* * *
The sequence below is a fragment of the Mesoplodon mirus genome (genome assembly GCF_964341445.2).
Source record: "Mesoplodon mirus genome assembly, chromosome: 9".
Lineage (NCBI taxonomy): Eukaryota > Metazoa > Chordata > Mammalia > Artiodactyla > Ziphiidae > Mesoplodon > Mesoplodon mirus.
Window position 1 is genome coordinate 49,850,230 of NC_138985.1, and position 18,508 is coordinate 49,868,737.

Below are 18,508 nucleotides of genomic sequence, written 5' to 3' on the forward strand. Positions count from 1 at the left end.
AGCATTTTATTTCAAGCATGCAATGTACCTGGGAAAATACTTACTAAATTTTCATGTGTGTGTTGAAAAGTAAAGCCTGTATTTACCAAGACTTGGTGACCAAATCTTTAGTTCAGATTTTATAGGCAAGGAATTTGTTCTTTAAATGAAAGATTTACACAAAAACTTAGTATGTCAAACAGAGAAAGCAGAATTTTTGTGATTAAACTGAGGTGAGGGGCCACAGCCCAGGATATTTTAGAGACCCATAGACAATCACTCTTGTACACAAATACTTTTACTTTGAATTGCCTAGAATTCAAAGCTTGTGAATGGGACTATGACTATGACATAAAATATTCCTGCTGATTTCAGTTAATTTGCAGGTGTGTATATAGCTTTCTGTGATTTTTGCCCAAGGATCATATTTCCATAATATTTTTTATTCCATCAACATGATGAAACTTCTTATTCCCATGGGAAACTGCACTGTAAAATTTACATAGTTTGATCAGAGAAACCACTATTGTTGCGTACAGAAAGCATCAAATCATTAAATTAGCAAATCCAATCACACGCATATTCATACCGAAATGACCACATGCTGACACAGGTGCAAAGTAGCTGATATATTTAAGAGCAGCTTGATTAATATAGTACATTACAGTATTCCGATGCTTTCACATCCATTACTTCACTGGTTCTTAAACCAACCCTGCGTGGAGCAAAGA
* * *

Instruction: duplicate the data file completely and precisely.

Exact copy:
The sequence below is a fragment of the Mesoplodon mirus genome (genome assembly GCF_964341445.2).
Source record: "Mesoplodon mirus genome assembly, chromosome: 9".
Lineage (NCBI taxonomy): Eukaryota > Metazoa > Chordata > Mammalia > Artiodactyla > Ziphiidae > Mesoplodon > Mesoplodon mirus.
Window position 1 is genome coordinate 49,850,230 of NC_138985.1, and position 18,508 is coordinate 49,868,737.

Below are 18,508 nucleotides of genomic sequence, written 5' to 3' on the forward strand. Positions count from 1 at the left end.
AGCATTTTATTTCAAGCATGCAATGTACCTGGGAAAATACTTACTAAATTTTCATGTGTGTGTTGAAAAGTAAAGCCTGTATTTACCAAGACTTGGTGACCAAATCTTTAGTTCAGATTTTATAGGCAAGGAATTTGTTCTTTAAATGAAAGATTTACACAAAAACTTAGTATGTCAAACAGAGAAAGCAGAATTTTTGTGATTAAACTGAGGTGAGGGGCCACAGCCCAGGATATTTTAGAGACCCATAGACAATCACTCTTGTACACAAATACTTTTACTTTGAATTGCCTAGAATTCAAAGCTTGTGAATGGGACTATGACTATGACATAAAATATTCCTGCTGATTTCAGTTAATTTGCAGGTGTGTATATAGCTTTCTGTGATTTTTGCCCAAGGATCATATTTCCATAATATTTTTTATTCCATCAACATGATGAAACTTCTTATTCCCATGGGAAACTGCACTGTAAAATTTACATAGTTTGATCAGAGAAACCACTATTGTTGCGTACAGAAAGCATCAAATCATTAAATTAGCAAATCCAATCACACGCATATTCATACCGAAATGACCACATGCTGACACAGGTGCAAAGTAGCTGATATATTTAAGAGCAGCTTGATTAATATAGTACATTACAGTATTCCGATGCTTTCACATCCATTACTTCACTGGTTCTTAAACCAACCCTGCGTGGAGCAAAGA